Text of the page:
“This group of sculptures,” wrote Steve Currie in the press release for this exhibition of works from 2011-12, “is about looking back in order to go forward.” The 18 pieces on view-wall-mounted, freestanding and ceiling-suspended-were based on drawings the Brooklyn-based artist made between seven and 15 years ago. Fashioned primarily of thin, malleable stainless-steel wire interspersed with colorful plastic tubing, the sculptures play with transparency and weightlessness at many different scales. In their very loose, open compositions (something of a departure for Currie) they truly register as improvisational drawings in space-light, delicate and dynamic.
Currie conjures a range of associations, sometimes with a boost from titles. Pulse, a two-part piece traversing a wall and straddling a corner, consists of stretches of wire punctuated by short sections of yellow tubing, making the network of lines appear to throb. Cast shadows accelerate the beat. Fishing stretched over an entire wall in a wide, open loop that shoots one tendril off, as if it has been cast. Intermittent tangles intimate the titular expedition gone hopelessly awry, and an oblong wooden component on the floor, to which the wires above are connected, suggests a bobber, lure and fish all at once.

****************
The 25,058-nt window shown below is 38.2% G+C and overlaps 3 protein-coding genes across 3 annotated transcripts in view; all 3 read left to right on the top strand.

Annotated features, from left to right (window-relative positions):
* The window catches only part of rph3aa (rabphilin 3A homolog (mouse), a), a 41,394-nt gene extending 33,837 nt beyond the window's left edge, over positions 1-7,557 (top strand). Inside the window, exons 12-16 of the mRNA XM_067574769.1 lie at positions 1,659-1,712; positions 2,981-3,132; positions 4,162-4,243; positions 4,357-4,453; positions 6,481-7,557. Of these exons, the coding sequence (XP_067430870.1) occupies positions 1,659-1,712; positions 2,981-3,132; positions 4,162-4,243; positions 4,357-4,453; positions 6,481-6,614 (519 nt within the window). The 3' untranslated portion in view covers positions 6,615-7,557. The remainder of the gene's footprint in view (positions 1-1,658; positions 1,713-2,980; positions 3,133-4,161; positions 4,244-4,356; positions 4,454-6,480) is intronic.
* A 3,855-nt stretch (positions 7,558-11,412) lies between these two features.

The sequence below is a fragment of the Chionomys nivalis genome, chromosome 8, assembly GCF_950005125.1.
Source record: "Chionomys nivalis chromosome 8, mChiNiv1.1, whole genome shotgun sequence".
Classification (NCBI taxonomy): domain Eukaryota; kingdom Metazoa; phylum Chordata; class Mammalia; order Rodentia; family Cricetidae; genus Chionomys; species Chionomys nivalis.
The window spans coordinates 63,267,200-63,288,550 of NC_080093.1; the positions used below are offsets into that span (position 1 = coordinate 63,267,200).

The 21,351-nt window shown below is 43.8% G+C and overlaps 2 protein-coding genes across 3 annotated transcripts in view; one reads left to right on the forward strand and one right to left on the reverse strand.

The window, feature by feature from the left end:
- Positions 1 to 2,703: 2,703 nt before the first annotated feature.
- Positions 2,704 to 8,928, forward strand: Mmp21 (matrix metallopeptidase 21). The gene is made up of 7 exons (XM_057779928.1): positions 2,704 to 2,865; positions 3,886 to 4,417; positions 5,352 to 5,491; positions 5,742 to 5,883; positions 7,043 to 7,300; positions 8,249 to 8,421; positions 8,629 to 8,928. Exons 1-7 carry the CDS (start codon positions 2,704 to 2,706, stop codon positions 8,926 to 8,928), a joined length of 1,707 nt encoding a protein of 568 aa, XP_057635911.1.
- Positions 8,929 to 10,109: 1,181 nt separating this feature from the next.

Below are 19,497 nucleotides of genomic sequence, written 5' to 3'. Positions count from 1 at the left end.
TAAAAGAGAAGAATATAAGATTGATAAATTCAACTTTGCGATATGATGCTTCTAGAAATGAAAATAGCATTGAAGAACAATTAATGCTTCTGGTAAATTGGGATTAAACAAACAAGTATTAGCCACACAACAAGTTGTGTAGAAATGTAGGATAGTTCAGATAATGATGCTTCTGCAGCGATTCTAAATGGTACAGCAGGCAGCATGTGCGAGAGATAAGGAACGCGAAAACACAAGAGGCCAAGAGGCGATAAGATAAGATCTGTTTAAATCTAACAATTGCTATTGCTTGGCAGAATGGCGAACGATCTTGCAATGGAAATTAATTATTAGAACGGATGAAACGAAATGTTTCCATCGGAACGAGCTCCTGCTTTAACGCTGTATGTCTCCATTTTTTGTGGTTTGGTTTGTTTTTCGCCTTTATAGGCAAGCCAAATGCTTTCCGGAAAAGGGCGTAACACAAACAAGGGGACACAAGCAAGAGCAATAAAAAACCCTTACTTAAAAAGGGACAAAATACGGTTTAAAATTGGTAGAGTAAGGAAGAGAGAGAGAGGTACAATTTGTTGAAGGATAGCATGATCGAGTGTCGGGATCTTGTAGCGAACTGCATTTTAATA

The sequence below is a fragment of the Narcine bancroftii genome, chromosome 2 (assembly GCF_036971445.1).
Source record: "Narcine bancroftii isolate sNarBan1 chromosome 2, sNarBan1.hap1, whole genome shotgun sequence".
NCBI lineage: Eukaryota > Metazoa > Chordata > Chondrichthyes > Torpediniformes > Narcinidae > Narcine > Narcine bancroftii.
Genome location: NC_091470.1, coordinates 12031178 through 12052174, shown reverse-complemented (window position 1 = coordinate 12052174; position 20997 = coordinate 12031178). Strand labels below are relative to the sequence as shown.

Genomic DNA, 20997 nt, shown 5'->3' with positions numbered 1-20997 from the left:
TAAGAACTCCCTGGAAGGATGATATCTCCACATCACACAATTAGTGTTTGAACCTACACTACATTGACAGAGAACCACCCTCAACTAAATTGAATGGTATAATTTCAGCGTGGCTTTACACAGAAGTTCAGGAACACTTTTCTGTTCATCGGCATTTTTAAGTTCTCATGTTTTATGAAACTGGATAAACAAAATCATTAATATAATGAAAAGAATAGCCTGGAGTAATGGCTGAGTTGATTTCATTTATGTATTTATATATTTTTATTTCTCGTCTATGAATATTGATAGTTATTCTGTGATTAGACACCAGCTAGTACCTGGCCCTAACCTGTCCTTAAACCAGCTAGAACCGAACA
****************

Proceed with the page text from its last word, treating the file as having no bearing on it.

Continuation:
Some of the most impressive sculptures were suspended in whole or in part from the ceiling. The coils of Loosestrife seem almost to emanate from a small clump of real plant roots on the floor, and extend all the way to the ceiling in a widening funnel shape, something like a column of smoke rising from a campfire. More roots are embedded near the top, like sparks. The work’s essential transparency, the result of its open wire composition, mutes its genuinely impressive scale and formal virtuosity. That quality of understatement was welcome throughout the show, along with the artist’s playful and canny deployment of deconstructed volume. Particularly lovely is the title piece, From an Old Drawing, a suspension of coils and strands in wire and blue, orange and white tubing, distributed sparingly as mere touches of chroma. Its linear pace reminiscent of drawings by Giacometti, the piece suggests a large head-but the absence of a clue in its naming is fine, and one almost wishes that the other titles were similarly noncommittal.
There were also quite a few-perhaps too many-small sculptures, adroit little wall-mounted sketches of sorts, with titles like Smoke, Cloud and Cirrus. The artist is obviously enjoying this heady excursion into evanescence.
Photo: Steve Currie: From an Old Drawing, 2012, stainless-steel wire, plastic tubing, 69 by 42 by 22 inches; at Elizabeth Harris.